This grape varietal has been around since at least the 17th century when records began to be kept for such things, but was certainly well established at that time. For centuries, the French utilized Cabernet Franc in their famous Bordeaux style blends. Cabernet Franc is a very hardy grape, and more tolerant to weather fluctuations than some of the other Bordeaux varietals.
Cabernet Franc is similar to Cab Sauvignon, but with some distinct variations. Cabernet Franc tends to be lighter (in body and tannins) with higher acidity, and more prone to floral notes, particularly rose and violet. It is only in recent times that the Cabernet Franc variety has been embraced as a stand-alone grape anywhere outside the Loire region of France where they have long been producing Chinon.
Canada was one of the first countries to begin using Cabernet Franc on its own, specifically as Ice Wine. The grape’s ability to withstand significant weather fluctuations and it’s nice, crisp acidity makes it perfect for dessert wines. Cabernet Franc is now seen planted all over the world, particularly in North America in regions prone to heat waves and cold snaps. French Cabernet Franc tends to be more rustic and herbaceous, more suited to blending, North American Cabernet Franc tends towards more fruit forward with juicy, ripe fruit like raspberry, Strawberry and cassis; perfectly balanced with the pepper and spice.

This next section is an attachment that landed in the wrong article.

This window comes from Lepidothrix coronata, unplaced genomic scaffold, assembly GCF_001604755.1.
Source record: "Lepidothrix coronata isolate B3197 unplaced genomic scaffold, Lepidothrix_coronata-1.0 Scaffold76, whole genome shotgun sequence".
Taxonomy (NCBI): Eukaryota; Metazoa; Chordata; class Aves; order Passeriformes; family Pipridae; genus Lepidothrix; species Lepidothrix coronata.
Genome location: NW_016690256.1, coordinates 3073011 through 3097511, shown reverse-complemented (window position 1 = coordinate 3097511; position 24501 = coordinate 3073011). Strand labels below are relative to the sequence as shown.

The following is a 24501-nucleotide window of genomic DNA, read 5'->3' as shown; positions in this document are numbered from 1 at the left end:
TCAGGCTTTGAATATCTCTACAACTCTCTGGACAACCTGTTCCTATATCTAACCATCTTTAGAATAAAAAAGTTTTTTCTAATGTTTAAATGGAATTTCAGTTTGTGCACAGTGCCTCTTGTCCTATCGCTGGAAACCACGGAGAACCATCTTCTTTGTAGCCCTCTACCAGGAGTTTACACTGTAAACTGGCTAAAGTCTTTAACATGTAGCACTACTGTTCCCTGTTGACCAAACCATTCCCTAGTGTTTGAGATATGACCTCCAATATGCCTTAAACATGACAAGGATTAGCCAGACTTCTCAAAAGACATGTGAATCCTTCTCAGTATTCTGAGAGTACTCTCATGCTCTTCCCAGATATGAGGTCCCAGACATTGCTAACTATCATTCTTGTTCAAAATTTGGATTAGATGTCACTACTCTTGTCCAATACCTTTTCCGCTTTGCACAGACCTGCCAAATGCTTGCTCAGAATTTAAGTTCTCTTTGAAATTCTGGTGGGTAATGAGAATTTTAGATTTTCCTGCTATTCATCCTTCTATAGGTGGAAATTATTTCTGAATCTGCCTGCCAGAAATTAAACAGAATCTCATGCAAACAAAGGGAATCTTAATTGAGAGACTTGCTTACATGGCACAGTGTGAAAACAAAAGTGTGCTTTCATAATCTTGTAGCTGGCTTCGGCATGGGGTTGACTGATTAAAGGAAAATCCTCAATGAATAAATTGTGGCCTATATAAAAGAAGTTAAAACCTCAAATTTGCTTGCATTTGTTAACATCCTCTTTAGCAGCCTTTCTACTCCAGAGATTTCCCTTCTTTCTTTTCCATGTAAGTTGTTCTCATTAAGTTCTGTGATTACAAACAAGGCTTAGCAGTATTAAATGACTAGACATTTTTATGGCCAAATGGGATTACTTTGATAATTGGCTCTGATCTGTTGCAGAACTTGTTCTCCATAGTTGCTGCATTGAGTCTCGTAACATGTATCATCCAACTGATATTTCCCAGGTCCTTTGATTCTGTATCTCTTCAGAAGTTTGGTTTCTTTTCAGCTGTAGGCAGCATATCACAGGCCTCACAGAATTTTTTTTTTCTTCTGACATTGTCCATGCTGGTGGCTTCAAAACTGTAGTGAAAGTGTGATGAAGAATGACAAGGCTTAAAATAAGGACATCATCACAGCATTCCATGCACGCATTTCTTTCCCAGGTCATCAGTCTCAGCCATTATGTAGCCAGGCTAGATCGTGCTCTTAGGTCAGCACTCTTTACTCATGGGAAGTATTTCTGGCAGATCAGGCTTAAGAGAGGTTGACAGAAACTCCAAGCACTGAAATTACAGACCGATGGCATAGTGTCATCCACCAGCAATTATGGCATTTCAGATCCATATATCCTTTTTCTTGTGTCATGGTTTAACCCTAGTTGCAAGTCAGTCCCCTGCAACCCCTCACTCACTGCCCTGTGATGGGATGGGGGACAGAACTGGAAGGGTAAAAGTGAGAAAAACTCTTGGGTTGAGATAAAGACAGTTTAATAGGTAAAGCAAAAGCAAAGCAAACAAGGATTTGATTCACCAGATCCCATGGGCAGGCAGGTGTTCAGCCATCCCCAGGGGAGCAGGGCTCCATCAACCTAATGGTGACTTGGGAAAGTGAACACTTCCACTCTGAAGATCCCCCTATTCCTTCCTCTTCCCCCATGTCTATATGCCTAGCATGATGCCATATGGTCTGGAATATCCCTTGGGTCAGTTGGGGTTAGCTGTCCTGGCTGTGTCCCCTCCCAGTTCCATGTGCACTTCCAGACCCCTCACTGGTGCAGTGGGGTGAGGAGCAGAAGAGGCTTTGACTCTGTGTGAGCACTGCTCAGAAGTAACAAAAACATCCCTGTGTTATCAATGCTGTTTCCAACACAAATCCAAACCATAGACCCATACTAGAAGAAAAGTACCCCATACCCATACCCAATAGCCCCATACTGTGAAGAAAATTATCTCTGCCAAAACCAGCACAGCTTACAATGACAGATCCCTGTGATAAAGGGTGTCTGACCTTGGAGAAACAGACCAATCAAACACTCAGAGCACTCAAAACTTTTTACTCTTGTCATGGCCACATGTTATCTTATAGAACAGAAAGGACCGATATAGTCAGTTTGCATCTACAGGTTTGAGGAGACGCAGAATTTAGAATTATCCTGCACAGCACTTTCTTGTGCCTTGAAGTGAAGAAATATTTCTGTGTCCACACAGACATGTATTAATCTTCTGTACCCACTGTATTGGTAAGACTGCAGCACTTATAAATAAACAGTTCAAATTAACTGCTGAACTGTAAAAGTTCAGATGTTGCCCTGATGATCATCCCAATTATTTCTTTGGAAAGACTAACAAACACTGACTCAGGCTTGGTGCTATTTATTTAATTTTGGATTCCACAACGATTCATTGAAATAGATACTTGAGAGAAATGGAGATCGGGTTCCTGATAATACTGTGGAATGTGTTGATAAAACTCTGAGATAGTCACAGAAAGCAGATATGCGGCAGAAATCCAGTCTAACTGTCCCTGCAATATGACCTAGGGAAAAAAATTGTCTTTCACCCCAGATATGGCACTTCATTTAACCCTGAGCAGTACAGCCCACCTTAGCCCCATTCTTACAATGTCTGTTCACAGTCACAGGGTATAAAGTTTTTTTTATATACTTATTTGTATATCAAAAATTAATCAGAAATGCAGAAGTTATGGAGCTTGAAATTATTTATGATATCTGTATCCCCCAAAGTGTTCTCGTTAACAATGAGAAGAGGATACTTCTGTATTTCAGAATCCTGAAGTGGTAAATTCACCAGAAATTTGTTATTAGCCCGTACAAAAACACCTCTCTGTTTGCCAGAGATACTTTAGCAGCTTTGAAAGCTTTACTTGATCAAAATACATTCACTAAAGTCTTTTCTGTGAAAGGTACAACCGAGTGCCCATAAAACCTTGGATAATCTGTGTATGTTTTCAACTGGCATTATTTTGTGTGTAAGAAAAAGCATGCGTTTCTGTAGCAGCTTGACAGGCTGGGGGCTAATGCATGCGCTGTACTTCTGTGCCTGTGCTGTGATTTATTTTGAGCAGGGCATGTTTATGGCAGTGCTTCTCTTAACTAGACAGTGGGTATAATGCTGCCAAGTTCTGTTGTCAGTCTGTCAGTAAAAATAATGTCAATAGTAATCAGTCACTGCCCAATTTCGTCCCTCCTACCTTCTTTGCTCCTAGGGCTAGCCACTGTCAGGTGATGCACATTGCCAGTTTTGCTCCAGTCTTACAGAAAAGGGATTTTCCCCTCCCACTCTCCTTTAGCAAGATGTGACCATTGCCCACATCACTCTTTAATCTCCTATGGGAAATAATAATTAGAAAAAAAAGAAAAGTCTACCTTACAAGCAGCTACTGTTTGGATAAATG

Cabernet Franc is also remarkably food friendly, and is particularly good at drawing out savoury notes from most dishes. Pair with roasted or BBQ’d meats, savoury sausages, or lamb with mint sauce. Cabernet Franc is also versatile enough to pair with some of the heartier fish, such as mackerel or grilled tuna.
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Watch for upcoming announcement on the commercial comparison for this wine!